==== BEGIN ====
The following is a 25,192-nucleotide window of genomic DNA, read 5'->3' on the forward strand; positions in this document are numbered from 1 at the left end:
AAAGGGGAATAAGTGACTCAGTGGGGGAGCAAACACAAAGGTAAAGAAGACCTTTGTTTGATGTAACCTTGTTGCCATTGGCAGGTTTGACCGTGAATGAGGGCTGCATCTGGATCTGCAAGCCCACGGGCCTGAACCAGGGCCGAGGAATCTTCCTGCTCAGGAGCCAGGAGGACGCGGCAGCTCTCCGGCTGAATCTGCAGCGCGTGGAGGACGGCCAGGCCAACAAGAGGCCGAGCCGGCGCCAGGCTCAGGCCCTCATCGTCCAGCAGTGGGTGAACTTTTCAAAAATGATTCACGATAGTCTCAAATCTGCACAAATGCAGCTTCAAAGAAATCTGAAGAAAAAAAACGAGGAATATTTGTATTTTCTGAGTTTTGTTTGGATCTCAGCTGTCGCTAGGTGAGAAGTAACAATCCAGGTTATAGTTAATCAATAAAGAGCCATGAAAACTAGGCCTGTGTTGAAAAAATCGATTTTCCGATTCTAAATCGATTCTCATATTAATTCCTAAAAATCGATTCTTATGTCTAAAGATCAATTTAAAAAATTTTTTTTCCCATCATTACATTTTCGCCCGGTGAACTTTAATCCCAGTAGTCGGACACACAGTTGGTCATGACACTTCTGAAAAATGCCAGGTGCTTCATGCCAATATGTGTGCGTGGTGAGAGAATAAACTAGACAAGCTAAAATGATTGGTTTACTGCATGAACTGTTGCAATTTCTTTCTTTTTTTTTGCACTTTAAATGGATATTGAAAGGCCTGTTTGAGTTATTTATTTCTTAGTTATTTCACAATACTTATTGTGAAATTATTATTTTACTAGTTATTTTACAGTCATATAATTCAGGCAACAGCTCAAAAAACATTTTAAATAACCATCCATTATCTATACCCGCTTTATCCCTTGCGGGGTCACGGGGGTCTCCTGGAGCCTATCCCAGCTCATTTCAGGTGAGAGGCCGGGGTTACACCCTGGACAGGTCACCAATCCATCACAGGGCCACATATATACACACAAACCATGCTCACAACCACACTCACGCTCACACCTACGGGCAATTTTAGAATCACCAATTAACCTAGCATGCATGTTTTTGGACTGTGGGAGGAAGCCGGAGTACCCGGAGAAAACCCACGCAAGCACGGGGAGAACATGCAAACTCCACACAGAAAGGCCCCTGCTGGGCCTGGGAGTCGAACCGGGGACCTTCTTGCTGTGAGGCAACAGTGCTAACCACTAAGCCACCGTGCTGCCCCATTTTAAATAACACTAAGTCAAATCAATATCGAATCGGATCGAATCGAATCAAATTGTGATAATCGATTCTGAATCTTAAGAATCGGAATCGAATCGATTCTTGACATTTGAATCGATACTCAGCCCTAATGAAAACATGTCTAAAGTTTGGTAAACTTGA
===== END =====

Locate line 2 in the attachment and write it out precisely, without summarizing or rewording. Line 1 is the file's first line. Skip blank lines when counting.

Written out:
AAAGGGGAATAAGTGACTCAGTGGGGGAGCAAACACAAAGGTAAAGAAGACCTTTGTTTGATGTAACCTTGTTGCCATTGGCAGGTTTGACCGTGAATGAGGGCTGCATCTGGATCTGCAAGCCCACGGGCCTGAACCAGGGCCGAGGAATCTTCCTGCTCAGGAGCCAGGAGGACGCGGCAGCTCTCCGGCTGAATCTGCAGCGCGTGGAGGACGGCCAGGCCAACAAGAGGCCGAGCCGGCGCCAGGCTCAGGCCCTCATCGTCCAGCAGTGGGTGAACTTTTCAAAAATGATTCACGATAGTCTCAAATCTGCACAAATGCAGCTTCAAAGAAATCTGAAGAAAAAAAACGAGGAATATTTGTATTTTCTGAGTTTTGTTTGGATCTCAGCTGTCGCTAGGTGAGAAGTAACAATCCAGGTTATAGTTAATCAATAAAGAGCCATGAAAACTAGGCCTGTGTTGAAAAAATCGATTTTCCGATTCTAAATCGATTCTCATATTAATTCCTAAAAATCGATTCTTATGTCTAAAGATCAATTTAAAAAATTTTTTTTCCCATCATTACATTTTCGCCCGGTGAACTTTAATCCCAGTAGTCGGACACACAGTTGGTCATGACACTTCTGAAAAATGCCAGGTGCTTCATGCCAATATGTGTGCGTGGTGAGAGAATAAACTAGACAAGCTAAAATGATTGGTTTACTGCATGAACTGTTGCAATTTCTTTCTTTTTTTTTGCACTTTAAATGGATATTGAAAGGCCTGTTTGAGTTATTTATTTCTTAGTTATTTCACAATACTTATTGTGAAATTATTATTTTACTAGTTATTTTACAGTCATATAATTCAGGCAACAGCTCAAAAAACATTTTAAATAACCATCCATTATCTATACCCGCTTTATCCCTTGCGGGGTCACGGGGGTCTCCTGGAGCCTATCCCAGCTCATTTCAGGTGAGAGGCCGGGGTTACACCCTGGACAGGTCACCAATCCATCACAGGGCCACATATATACACACAAACCATGCTCACAACCACACTCACGCTCACACCTACGGGCAATTTTAGAATCACCAATTAACCTAGCATGCATGTTTTTGGACTGTGGGAGGAAGCCGGAGTACCCGGAGAAAACCCACGCAAGCACGGGGAGAACATGCAAACTCCACACAGAAAGGCCCCTGCTGGGCCTGGGAGTCGAACCGGGGACCTTCTTGCTGTGAGGCAACAGTGCTAACCACTAAGCCACCGTGCTGCCCCATTTTAAATAACACTAAGTCAAATCAATATCGAATCGGATCGAATCGAATCAAATTGTGATAATCGATTCTGAATCTTAAGAATCGGAATCGAATCGATTCTTGACATTTGAATCGATACTCAGCCCTAATGAAAACATGTCTAAAGTTTGGTAAACTTGA